Saunders’ drive to give back began when she was growing up in Brooklyn. In high school, she spent her off hours volunteering at a nursing home and for the Red Cross. She received her bachelor of arts degree in anthropology from Binghamton University, where she now serves on the Foundation Board. She received her master’s degree in social work from Catholic University in Washington, D.C., in 1969. (Photo left, Saunders with three-time Olympic Gold Medalist, Rowdy Gaines, a board member ar Asphalt Green).
Saunders, and her husband, Paul, an attorney, raised their two sons, Paul Jr., now a cardio thoracic surgeon, and Michael, a corporate executive, in Manhattan. When her sons were young and she stopped working fulltime, Pat became involved at their school (she served as secretary, vice president, and president of St. Bernard’s Parents Association) and lent a hand with sports activities for children at the Apawamis Club in Rye. Both sons played golf and were members of the club’s swim team. After many years of watching golf on TV, she began to take lessons herself. Her involvement with AJGA began in 1990 when she served on the committee for the first AJGA event at Apawamis. For ten years, she served as chair of player services for the Buick Classic, held at the Westchester Country Club. Other tournaments she has worked at include the PGA Championship at Winged Foot and the U.S. Open in Bethpage.
Saunders knows what so many parents have discovered: that being involved in sports like golf or swimming benefits children. “A sport like golf teaches a young person patience, that if you want to do well, you have to put in the time,” she said. “They learn respect, for themselves, fellow players, and the course.” During each AJGA event, the group holds “thank you” writing parties, where the young golfers write notes to the sponsors and volunteers. (Photo below, Saunders with the 2008 U.S. Evian Masters Juniors Cup Team).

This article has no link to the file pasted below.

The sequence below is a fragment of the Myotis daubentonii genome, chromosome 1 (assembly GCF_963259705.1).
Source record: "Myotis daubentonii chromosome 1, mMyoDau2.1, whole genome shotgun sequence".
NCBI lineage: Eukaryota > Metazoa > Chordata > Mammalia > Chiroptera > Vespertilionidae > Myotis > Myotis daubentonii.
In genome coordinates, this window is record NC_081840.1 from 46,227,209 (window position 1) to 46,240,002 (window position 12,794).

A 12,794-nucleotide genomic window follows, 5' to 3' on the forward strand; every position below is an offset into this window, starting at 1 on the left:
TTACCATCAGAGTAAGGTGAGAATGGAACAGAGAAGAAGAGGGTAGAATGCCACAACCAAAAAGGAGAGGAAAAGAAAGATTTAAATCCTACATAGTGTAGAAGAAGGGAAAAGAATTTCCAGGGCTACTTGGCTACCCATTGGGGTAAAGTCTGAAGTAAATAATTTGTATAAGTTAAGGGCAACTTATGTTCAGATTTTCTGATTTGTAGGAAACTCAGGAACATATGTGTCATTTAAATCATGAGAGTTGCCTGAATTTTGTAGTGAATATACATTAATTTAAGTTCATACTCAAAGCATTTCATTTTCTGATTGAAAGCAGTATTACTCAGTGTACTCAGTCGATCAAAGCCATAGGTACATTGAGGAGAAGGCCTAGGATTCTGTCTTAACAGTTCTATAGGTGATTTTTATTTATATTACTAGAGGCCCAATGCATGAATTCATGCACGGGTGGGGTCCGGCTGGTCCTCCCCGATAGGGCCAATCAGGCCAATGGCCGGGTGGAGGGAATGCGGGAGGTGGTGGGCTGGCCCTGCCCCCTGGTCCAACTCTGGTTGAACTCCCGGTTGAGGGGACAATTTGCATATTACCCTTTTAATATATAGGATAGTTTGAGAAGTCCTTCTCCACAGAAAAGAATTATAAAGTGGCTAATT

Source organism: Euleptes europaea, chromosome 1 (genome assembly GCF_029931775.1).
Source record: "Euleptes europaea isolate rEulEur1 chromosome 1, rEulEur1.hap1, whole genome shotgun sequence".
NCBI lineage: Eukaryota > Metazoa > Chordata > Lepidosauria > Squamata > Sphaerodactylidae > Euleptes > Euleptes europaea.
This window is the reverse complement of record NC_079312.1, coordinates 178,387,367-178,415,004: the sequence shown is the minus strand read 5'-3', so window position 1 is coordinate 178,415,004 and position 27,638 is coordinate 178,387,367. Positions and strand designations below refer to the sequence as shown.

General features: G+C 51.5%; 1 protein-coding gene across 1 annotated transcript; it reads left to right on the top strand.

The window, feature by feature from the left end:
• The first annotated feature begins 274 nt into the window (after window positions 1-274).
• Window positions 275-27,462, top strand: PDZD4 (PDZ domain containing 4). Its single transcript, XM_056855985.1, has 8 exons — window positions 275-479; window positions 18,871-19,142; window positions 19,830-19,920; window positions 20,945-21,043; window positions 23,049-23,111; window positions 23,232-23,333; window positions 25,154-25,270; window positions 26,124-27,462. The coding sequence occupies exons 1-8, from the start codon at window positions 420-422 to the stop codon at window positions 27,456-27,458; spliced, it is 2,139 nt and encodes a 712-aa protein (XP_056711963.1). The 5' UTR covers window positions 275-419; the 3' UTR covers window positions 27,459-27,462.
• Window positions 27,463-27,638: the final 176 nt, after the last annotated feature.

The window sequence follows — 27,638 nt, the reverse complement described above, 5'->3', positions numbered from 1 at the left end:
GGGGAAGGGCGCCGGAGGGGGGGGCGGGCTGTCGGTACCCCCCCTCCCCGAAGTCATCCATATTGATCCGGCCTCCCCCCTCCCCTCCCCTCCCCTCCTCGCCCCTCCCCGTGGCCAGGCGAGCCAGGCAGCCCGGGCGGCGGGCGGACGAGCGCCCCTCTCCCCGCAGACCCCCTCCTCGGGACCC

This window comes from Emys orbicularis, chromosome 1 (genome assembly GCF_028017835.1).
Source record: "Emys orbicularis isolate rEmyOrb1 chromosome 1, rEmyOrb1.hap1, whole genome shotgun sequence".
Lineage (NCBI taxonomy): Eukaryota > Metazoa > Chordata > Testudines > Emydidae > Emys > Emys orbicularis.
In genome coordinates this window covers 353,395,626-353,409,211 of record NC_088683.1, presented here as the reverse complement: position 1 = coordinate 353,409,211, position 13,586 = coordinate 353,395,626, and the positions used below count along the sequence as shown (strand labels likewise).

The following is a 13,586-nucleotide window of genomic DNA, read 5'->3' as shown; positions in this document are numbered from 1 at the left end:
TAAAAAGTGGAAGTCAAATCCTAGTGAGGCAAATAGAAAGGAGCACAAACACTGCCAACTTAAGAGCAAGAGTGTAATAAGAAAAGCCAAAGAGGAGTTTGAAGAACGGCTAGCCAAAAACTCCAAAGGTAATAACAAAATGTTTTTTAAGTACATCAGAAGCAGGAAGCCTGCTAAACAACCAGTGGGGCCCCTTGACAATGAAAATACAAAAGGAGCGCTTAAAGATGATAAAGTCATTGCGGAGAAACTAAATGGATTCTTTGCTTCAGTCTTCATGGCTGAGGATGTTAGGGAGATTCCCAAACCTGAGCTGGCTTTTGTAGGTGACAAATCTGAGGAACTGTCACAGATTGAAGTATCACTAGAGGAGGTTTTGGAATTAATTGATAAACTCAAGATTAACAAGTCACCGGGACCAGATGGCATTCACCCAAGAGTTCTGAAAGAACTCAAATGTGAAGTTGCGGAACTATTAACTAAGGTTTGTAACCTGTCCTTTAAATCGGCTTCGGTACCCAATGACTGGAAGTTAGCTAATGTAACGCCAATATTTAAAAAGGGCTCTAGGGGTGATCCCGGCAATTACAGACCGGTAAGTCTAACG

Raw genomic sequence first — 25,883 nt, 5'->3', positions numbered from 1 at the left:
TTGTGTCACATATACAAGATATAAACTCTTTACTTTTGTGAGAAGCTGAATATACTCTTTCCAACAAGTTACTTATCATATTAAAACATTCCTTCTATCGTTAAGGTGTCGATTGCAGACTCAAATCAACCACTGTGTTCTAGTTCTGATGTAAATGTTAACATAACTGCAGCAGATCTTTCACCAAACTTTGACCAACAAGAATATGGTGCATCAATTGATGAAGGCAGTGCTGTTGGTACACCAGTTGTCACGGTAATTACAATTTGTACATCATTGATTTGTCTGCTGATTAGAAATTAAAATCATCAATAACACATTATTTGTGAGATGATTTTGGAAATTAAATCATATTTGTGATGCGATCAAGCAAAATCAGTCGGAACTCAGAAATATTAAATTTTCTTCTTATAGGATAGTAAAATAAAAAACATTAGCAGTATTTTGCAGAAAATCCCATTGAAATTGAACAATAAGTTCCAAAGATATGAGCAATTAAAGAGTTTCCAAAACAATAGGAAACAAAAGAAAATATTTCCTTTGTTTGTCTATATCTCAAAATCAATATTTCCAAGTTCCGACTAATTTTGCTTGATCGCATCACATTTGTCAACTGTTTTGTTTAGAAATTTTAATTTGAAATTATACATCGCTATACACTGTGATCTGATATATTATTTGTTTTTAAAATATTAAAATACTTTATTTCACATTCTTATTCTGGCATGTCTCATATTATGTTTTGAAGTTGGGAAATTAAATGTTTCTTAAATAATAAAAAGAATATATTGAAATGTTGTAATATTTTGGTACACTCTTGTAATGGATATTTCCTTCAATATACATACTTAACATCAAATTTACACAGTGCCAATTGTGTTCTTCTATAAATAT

Now a grandmother of four (Michael and his wife, Kathryn, have two children, Tatum, 4, and Henry, 2, and Paul Jr. and his wife, Susie, also have two children, Erin, who will turn four in October, and William, two and a half), Saunders can often be found in the pool helping them learn to swim. She continues to swim on Asphalt Green’s Masters Swim Team, in the pool three times a week before 6 a.m.
Although Pat admits she doesn’t work on her own golf game as much as she would like, she loves the experience of playing golf. “There are so many special moments in travel,” she said. One year on vacation in Kapalua, Hawaii, she remembers taking a path and coming out on a promontory that afforded breath-taking vistas of the islands and ocean. “If you didn’t play golf, you wouldn’t have that experience,” she said. “It was like being in heaven.”
Woman Around Town’s Six Questions
Favorite Place to Eat: Uptown, Vico, 1320 Madison Avenue, downtown, Frankies Spuntino, 17 Clinton Street Favorite Place to Shop: Peter Elliott, 1071 Madison Avenue Favorite New York Sight: Returning to New York by air and experiencing the wonderful views of the city as the plane cruises up the Hudson or East River. Favorite New York Moment: After a snow storm, I went cross country skiing around Central Park with my friend, Kathy. We checked our skis and had lunch at Tavern on the Green. What You Love About New York: The neighborhood experience, enjoying the diversity of the great neighborhoods in our city. What You Hate About New York: The incivilities, honking horns, littering and other discourtesies on the part of our fellow New Yorkers.